Evaluation of Experience from Using Sure® Standard in Infrastructure Projects: A Case Study of the Northern Collector Tunnel (Nct) Phase I Water Project
Kimonye, Eva Muthoni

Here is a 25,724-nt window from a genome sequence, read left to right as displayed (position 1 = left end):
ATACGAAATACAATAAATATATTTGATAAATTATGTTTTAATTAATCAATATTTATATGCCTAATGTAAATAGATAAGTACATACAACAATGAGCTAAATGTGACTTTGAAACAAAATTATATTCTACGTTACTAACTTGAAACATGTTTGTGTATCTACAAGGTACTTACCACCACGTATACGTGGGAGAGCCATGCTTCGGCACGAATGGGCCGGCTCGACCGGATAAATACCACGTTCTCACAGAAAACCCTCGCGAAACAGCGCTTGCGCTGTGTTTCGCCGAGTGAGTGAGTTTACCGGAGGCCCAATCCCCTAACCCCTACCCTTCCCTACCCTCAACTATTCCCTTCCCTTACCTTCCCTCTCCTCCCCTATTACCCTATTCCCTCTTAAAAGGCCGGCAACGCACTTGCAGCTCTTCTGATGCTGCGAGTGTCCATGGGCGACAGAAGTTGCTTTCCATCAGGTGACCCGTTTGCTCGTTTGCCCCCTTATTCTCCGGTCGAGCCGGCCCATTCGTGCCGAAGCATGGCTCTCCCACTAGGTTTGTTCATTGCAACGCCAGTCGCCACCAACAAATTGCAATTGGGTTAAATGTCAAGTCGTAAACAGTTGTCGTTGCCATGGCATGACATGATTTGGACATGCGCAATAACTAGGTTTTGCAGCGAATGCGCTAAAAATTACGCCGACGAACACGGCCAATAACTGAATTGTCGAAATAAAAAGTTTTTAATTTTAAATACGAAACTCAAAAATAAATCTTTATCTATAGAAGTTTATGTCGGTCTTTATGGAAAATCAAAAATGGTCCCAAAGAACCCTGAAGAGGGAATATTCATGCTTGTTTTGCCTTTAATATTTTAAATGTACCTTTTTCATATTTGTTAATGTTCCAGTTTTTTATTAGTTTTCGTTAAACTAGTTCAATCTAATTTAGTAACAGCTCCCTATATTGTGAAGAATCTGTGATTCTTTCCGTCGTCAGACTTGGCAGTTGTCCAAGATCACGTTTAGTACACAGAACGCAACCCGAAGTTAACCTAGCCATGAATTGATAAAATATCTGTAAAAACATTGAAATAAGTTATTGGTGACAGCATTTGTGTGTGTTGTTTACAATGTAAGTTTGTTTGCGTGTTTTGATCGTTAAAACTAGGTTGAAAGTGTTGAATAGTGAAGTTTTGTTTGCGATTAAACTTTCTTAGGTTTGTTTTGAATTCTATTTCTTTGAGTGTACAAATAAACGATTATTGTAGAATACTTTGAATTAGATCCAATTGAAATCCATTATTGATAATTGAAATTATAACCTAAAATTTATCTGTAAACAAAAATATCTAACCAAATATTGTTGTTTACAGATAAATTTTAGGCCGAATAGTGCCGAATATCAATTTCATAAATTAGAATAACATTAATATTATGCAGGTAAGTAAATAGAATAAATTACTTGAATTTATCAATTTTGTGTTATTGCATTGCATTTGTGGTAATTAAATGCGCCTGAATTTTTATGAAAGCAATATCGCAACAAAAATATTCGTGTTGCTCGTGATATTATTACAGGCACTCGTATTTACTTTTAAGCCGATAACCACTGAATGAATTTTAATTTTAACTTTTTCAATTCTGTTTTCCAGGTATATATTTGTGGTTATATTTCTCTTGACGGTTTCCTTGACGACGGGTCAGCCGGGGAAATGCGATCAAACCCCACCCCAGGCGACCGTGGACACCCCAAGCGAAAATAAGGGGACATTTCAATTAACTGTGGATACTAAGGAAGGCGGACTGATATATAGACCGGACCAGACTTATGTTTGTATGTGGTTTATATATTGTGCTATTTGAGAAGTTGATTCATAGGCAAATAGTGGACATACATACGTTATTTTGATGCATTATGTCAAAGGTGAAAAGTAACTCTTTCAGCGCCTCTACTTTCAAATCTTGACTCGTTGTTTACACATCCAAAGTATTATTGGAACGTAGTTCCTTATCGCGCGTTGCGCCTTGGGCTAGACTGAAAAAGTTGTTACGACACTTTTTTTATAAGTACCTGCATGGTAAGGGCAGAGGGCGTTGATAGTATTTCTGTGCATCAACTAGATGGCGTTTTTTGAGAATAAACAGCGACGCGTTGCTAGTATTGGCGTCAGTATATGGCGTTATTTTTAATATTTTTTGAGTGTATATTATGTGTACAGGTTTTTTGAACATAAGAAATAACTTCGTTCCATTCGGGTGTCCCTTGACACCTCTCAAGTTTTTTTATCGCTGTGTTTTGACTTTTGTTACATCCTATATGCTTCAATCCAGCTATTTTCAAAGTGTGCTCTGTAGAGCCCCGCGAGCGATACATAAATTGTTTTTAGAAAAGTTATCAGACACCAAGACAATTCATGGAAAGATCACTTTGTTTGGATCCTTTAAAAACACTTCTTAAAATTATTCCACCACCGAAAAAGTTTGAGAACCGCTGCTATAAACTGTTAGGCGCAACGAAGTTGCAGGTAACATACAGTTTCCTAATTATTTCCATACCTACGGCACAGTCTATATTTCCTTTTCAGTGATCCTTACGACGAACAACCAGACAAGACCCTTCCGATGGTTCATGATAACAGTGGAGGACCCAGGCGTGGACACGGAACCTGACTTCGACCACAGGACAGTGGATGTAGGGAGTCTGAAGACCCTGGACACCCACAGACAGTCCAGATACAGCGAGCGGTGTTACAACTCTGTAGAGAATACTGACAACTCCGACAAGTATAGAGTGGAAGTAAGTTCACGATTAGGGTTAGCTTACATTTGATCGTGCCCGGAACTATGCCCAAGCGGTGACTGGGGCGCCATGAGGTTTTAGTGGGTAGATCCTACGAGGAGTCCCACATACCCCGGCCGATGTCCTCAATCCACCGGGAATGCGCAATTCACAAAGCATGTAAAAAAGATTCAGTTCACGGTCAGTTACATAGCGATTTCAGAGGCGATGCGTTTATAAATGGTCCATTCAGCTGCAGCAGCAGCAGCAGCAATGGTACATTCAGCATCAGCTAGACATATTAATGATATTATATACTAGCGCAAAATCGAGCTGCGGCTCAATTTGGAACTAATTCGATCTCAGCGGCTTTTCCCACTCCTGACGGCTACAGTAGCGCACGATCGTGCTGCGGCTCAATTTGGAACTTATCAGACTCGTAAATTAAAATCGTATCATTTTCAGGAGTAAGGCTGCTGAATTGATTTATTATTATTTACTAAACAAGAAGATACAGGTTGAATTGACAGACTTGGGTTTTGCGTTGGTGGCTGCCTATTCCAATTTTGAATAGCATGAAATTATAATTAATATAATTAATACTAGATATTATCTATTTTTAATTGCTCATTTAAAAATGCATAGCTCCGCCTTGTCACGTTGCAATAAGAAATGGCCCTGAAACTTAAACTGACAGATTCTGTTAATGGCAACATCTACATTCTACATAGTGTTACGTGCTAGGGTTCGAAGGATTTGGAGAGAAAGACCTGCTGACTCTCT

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The concept of sustainable development has evolved since the Brundtland Report of 1987 but the principles of ensuring environmental, social and economic balance in the face of development remain the same to this day. Numerous tools for sustainability assessment have been developed to help policy and decision makers decide which actions should be taken towards achieving a more sustainable society. One of these tools is the SuRe® Standard which is a voluntary sustainable and resilient infrastructure rating tool developed by the Global Infrastructure Basel Foundation (GIB) in 2015. The rating tool has been used to assess infrastructure in China and India and is now gaining momentum in developing and emerging economies. The SuRe® Standard has been used to assess over 200 infrastructure projects globally but there have been no studies carried out to determine the sustainability and resilient benefits a project obtains from using the standard compared to using a business-as-usual approach. The aim of this thesis therefore is to evaluate the SuRe® Standard rating tool through the experience of assessing the Northern Collector Tunnel (NCT) Phase I water project in Kenya, which is a developing country. The NCT Phase I project is considered to be one of the largest water projects in Kenya making it a good case study to evaluate the experience and the benefits from using the SuRe® Standard. The objectives of this study are to review the cost incurred by projects from using the SuRe® Standard in reference to time and money. The study also assesses whether there are additional sustainability benefits a SuRe® certified project stands to gain compared to only fulfilling the minimum compliance requirements such as Environmental and Social Impact Assessment. In addition this study seeks to establish the relevance of the SuRe® Standard in achieving the Sustainable Development Goals (SDGs). The results of this study show that there are tangible benefits that a project stands to gain from using the SuRe® Standard since it gives the project a holistic approach to sustainable and resilient issues. In addition, the results show that the SuRe® Standard can contribute greatly to the achievement of the SDGs and act as a tool to track the milestones achieved at the local and national level. However, the cost and resources associated with the SuRe® Standard assessment process may hinder project owners from using the rating tool since they have to incur other mandatory licensing costs such as those associated with processes such as Environmental Impact Assessment. In conclusion, the results of this study provide a deeper understanding on how infrastructure-rating tools assess projects and the benefits that project owners stand to gain from this process. This can be used as a reference point for project owners when deciding on whether to use rating tools or use the business-as-usual approach.